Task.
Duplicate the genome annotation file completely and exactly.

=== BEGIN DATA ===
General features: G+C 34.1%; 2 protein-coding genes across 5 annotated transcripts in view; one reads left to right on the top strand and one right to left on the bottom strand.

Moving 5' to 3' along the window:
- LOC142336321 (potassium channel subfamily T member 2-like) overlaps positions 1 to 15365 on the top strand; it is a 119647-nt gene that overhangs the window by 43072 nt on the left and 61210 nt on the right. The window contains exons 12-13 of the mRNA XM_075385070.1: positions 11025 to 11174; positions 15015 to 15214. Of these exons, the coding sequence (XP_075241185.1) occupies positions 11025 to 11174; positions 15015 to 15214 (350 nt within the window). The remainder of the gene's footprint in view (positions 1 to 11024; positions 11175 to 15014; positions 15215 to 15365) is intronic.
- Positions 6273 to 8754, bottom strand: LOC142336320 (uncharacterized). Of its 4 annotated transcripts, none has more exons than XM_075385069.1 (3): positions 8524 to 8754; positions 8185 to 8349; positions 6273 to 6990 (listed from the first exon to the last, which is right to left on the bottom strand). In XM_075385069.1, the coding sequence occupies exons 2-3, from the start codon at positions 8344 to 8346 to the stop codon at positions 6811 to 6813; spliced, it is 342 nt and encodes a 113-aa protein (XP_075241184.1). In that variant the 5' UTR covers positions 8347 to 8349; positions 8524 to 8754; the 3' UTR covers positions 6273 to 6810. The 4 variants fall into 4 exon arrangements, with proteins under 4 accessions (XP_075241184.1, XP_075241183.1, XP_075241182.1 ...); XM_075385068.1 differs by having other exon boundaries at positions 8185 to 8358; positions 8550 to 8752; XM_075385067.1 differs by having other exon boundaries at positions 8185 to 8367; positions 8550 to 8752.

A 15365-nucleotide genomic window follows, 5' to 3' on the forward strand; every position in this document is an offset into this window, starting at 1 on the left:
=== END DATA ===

General features: G+C 34.1%; 2 protein-coding genes across 5 annotated transcripts in view; one reads left to right on the top strand and one right to left on the bottom strand.

Moving 5' to 3' along the window:
- LOC142336321 (potassium channel subfamily T member 2-like) overlaps positions 1 to 15365 on the top strand; it is a 119647-nt gene that overhangs the window by 43072 nt on the left and 61210 nt on the right. The window contains exons 12-13 of the mRNA XM_075385070.1: positions 11025 to 11174; positions 15015 to 15214. Of these exons, the coding sequence (XP_075241185.1) occupies positions 11025 to 11174; positions 15015 to 15214 (350 nt within the window). The remainder of the gene's footprint in view (positions 1 to 11024; positions 11175 to 15014; positions 15215 to 15365) is intronic.
- Positions 6273 to 8754, bottom strand: LOC142336320 (uncharacterized). Of its 4 annotated transcripts, none has more exons than XM_075385069.1 (3): positions 8524 to 8754; positions 8185 to 8349; positions 6273 to 6990 (listed from the first exon to the last, which is right to left on the bottom strand). In XM_075385069.1, the coding sequence occupies exons 2-3, from the start codon at positions 8344 to 8346 to the stop codon at positions 6811 to 6813; spliced, it is 342 nt and encodes a 113-aa protein (XP_075241184.1). In that variant the 5' UTR covers positions 8347 to 8349; positions 8524 to 8754; the 3' UTR covers positions 6273 to 6810. The 4 variants fall into 4 exon arrangements, with proteins under 4 accessions (XP_075241184.1, XP_075241183.1, XP_075241182.1 ...); XM_075385068.1 differs by having other exon boundaries at positions 8185 to 8358; positions 8550 to 8752; XM_075385067.1 differs by having other exon boundaries at positions 8185 to 8367; positions 8550 to 8752.

A 15365-nucleotide genomic window follows, 5' to 3' on the forward strand; every position in this document is an offset into this window, starting at 1 on the left: